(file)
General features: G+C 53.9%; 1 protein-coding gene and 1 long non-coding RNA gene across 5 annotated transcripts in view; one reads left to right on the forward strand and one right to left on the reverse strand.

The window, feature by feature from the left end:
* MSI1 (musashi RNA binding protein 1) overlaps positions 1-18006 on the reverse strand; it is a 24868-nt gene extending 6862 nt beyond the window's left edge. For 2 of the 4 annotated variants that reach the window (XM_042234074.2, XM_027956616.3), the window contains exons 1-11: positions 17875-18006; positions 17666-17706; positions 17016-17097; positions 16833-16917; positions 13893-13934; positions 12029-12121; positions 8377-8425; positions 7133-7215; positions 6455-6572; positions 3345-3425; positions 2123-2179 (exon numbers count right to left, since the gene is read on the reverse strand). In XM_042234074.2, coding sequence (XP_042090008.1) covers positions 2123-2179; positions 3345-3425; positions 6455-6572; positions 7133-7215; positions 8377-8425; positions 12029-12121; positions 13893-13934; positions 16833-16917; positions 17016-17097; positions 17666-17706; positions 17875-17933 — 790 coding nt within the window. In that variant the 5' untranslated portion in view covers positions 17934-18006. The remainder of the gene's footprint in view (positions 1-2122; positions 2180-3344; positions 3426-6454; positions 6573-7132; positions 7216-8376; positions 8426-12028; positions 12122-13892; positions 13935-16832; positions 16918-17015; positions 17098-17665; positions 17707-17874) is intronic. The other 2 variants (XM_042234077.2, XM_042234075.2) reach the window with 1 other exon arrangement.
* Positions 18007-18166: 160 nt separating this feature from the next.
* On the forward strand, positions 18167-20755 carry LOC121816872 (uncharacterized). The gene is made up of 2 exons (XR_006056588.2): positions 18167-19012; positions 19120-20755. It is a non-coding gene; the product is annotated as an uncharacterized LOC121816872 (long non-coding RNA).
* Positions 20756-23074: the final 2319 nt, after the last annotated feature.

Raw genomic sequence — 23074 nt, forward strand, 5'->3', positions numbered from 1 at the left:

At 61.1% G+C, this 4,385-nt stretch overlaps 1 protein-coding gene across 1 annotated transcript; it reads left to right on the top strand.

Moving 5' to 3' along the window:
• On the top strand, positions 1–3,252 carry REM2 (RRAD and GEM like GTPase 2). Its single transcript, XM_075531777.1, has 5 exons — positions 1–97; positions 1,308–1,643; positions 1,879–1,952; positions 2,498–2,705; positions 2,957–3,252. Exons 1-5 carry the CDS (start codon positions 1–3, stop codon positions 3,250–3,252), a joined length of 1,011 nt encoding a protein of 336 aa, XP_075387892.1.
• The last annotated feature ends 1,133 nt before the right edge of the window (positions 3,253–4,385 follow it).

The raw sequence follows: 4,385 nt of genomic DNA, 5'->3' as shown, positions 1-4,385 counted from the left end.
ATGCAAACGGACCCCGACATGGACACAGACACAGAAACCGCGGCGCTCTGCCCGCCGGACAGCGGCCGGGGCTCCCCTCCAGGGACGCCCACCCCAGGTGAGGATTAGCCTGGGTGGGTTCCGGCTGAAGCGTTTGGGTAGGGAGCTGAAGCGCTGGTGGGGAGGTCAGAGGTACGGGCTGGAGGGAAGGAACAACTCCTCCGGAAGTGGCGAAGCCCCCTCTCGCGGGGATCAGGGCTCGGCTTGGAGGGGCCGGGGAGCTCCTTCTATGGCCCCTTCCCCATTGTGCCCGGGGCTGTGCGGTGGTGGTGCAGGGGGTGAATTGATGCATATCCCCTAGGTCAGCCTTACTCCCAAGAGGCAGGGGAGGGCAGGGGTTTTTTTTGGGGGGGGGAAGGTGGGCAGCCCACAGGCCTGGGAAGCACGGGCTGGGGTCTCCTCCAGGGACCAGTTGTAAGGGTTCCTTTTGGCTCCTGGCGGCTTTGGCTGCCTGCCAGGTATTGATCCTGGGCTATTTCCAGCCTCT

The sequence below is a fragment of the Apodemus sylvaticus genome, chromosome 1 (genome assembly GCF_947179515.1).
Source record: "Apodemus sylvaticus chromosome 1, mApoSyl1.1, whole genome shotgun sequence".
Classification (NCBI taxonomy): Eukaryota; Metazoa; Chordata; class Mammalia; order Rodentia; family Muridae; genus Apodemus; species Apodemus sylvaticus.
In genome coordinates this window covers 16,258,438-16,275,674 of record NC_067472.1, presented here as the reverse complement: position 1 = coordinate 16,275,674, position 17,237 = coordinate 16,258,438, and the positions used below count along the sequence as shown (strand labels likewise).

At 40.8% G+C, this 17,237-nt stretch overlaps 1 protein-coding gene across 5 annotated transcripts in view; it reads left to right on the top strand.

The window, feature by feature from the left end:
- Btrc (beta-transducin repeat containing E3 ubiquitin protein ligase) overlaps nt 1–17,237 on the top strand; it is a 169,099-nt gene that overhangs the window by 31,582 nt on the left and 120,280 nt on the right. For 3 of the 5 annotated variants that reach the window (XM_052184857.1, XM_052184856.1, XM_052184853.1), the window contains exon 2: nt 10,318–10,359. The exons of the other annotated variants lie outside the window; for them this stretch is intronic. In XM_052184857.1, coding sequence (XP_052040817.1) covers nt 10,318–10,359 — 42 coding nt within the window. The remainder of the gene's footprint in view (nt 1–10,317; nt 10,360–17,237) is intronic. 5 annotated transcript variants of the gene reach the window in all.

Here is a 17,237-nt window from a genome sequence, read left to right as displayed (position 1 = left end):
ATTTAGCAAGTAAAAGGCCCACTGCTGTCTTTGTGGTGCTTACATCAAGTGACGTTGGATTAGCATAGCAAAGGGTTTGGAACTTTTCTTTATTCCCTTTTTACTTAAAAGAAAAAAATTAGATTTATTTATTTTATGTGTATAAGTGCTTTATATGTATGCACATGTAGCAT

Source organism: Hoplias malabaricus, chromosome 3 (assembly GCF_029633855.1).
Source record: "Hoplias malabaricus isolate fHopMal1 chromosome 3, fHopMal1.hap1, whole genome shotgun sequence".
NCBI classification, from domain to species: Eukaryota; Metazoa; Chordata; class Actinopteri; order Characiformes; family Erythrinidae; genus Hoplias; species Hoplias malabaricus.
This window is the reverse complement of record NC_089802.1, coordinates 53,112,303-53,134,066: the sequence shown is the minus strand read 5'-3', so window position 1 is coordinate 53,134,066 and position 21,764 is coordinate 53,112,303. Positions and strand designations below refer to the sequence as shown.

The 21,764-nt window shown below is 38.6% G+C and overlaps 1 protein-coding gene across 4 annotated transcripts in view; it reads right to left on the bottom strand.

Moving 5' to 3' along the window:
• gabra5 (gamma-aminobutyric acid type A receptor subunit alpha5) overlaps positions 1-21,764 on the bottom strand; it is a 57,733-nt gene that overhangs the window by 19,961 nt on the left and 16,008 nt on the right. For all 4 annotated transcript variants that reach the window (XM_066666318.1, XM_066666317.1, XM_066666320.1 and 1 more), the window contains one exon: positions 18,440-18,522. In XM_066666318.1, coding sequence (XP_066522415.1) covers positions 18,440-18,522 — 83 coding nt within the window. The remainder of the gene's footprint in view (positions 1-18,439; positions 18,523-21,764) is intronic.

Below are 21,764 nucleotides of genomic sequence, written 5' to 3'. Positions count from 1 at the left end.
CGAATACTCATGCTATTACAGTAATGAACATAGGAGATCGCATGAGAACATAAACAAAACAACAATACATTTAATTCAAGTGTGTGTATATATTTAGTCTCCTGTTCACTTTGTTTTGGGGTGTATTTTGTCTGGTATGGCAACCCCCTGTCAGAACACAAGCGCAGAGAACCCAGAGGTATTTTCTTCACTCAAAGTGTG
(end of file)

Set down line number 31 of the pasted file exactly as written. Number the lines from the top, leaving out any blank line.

CGAATACTCATGCTATTACAGTAATGAACATAGGAGATCGCATGAGAACATAAACAAAACAACAATACATTTAATTCAAGTGTGTGTATATATTTAGTCTCCTGTTCACTTTGTTTTGGGGTGTATTTTGTCTGGTATGGCAACCCCCTGTCAGAACACAAGCGCAGAGAACCCAGAGGTATTTTCTTCACTCAAAGTGTG